Jul 21, 2017

More Viewpoints, Better Science

BMBF-funded Fulbright-Cottrell Awards take off

Thanks to generous funding from the German Federal Ministry for Education and Research (BMBF), the second cohort of Fulbright-Cottrell scholars officially initiated their granteeship on July 1. The prestigious three-year grant had been awarded during the annual Fulbright Ceremony 2017 in March.

Since 1994, the U.S.-based Research Corporation for Science Advancement (RCSA) has bestowed the Cottrell Award to outstanding “teacher-scholars” in the fields of Chemistry, Physics and Astronomy. Emulating this successful teaching award, the Fulbright-Cottrell Award consists of two components: a grant of 63.000 € to fund a three-year teaching and research project at the scholars’ home institutions; and travel funds of 5.000 € to allow for participation in at least two of the annual Cottrell Scholar Conferences in Tucson, Arizona. At these conferences, the new scholars are welcomed into the Cottrell network and get the opportunity to start working on joint projects.

 

From left to right: Jun.-Prof. Dr. Olalla Vázquez, Dan Linzer (RCSA, Incoming President), PD Dr. Sebastian Slama, Danny Gasch (RCSA, Interim President and Chief Financial Officer), Silvia Ronco (RCSA, Senior Program Director), Dr. Ute Hellmich.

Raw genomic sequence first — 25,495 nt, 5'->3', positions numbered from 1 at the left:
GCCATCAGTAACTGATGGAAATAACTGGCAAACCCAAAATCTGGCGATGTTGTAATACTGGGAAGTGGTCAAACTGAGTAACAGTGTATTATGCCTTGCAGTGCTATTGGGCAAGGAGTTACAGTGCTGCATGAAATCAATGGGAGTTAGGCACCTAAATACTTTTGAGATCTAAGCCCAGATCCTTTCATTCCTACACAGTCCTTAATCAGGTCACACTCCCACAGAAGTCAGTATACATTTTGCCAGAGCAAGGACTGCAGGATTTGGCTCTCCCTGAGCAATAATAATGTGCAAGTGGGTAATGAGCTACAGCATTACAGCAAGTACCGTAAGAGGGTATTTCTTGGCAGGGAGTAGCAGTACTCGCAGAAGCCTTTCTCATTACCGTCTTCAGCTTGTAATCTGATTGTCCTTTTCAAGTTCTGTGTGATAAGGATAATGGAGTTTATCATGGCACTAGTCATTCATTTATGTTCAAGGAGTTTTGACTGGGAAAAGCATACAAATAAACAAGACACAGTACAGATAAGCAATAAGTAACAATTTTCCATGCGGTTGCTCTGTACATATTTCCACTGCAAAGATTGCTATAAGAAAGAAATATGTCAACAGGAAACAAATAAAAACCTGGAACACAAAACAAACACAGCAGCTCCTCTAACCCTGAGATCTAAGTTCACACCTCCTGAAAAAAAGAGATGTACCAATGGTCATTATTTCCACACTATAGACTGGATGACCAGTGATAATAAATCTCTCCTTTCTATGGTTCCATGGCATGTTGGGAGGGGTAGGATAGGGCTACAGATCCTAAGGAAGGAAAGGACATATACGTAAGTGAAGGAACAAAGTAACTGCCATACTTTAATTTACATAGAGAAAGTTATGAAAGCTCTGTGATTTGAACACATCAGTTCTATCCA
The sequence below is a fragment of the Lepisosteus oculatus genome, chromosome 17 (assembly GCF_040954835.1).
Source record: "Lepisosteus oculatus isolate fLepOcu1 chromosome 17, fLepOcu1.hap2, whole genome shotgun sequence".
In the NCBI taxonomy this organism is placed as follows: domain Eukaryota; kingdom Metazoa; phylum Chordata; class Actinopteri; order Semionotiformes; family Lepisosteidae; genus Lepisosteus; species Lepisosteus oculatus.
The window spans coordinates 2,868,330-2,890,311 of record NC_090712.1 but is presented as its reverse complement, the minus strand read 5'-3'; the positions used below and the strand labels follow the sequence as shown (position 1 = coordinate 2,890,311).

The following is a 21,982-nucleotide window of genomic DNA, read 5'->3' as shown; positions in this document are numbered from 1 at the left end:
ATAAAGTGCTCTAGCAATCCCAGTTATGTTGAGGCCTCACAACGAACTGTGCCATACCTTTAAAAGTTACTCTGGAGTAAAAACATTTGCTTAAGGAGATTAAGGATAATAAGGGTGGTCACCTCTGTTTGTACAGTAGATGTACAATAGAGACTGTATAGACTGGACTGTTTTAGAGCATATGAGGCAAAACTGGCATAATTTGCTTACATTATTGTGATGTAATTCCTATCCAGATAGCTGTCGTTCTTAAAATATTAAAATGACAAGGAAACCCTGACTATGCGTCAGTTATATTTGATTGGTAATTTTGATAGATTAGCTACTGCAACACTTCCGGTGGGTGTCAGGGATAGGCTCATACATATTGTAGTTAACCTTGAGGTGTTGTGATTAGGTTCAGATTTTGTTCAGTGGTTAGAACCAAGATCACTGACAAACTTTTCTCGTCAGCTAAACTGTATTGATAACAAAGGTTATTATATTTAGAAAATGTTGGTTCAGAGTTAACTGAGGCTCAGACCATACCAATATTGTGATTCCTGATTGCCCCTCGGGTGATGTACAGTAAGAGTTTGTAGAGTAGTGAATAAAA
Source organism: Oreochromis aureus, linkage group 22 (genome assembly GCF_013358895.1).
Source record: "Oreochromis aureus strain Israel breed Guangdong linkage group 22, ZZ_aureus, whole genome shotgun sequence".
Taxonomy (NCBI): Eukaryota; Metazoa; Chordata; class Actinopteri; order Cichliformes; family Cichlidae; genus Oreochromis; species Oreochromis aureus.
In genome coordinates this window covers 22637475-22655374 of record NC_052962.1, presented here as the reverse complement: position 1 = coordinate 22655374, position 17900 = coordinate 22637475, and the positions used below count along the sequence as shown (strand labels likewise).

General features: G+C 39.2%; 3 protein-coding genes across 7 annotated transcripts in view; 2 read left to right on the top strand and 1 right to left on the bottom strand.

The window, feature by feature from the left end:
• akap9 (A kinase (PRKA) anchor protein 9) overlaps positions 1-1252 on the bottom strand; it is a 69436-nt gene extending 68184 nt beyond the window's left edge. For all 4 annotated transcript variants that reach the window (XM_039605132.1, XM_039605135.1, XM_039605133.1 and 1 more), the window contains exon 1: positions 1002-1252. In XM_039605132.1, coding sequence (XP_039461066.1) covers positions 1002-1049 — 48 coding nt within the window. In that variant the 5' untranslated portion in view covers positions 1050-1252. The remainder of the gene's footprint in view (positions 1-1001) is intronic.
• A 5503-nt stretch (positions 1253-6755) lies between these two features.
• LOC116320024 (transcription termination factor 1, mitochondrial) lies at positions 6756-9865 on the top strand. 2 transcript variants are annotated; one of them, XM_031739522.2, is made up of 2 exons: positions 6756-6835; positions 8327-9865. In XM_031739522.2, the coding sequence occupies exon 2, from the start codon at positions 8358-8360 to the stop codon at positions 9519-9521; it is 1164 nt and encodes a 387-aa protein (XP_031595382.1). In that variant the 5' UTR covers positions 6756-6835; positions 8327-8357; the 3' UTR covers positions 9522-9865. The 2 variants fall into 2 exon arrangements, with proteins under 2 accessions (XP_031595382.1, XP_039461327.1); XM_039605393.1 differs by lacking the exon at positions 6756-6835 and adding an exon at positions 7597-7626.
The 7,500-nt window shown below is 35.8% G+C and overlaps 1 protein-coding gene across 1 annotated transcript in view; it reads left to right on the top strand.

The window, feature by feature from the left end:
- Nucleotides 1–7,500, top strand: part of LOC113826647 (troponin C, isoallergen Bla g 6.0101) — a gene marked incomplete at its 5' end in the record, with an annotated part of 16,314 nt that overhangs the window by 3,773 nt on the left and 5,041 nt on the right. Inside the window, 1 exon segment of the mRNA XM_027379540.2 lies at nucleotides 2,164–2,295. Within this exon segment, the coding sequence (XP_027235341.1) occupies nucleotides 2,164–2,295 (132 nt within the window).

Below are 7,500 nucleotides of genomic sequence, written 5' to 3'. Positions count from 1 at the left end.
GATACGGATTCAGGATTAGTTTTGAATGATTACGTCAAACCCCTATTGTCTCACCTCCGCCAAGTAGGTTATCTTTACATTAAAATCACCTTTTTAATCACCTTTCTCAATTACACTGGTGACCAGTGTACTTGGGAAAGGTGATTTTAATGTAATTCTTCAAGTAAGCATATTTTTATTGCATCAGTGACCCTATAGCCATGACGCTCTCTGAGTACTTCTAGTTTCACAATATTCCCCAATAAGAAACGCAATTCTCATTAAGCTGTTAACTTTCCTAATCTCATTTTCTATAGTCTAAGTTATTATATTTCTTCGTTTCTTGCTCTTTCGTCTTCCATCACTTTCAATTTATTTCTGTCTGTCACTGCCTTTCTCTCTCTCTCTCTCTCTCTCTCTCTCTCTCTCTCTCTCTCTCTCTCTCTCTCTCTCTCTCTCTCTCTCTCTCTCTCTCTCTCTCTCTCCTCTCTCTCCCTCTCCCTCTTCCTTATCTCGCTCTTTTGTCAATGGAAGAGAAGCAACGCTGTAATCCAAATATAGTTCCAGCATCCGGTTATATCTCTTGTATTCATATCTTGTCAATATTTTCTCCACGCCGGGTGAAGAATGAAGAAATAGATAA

2016 Fulbright-Cottrell awardees Jun.-Prof. Dr. Olalla Vázquez (Chemistry, Univ. of Marburg) and PD Dr. Sebastian Slama (Physics, Univ. of Tübingen) and this year's prizewinner, the biochemist Dr. Ute Hellmich (Johannes Gutenberg-University Mainz) participated in this year's Cottrell Conference in Tucson, Arizona, June 12-14. 

Taking up the conference theme “More Viewpoints, Better Science,” Geraldine Richmond, Presidential Chair in Science and a professor of chemistry at the University of Oregon, delivered the keynote address and underlined that advanced scientific research flourishes in an inclusive and supportive work environment. In keeping with the themes of diversity and inclusiveness, conference breakout sessions were facilitated by experts in women, LGBT, and underrepresented minorities’ issues.

“Fulbright-Cottrellee” Ute Hellmich returned from Tucson full of energy and ideas: “It was fantastic to have so many people in one place that are equally passionate about research and teaching.”




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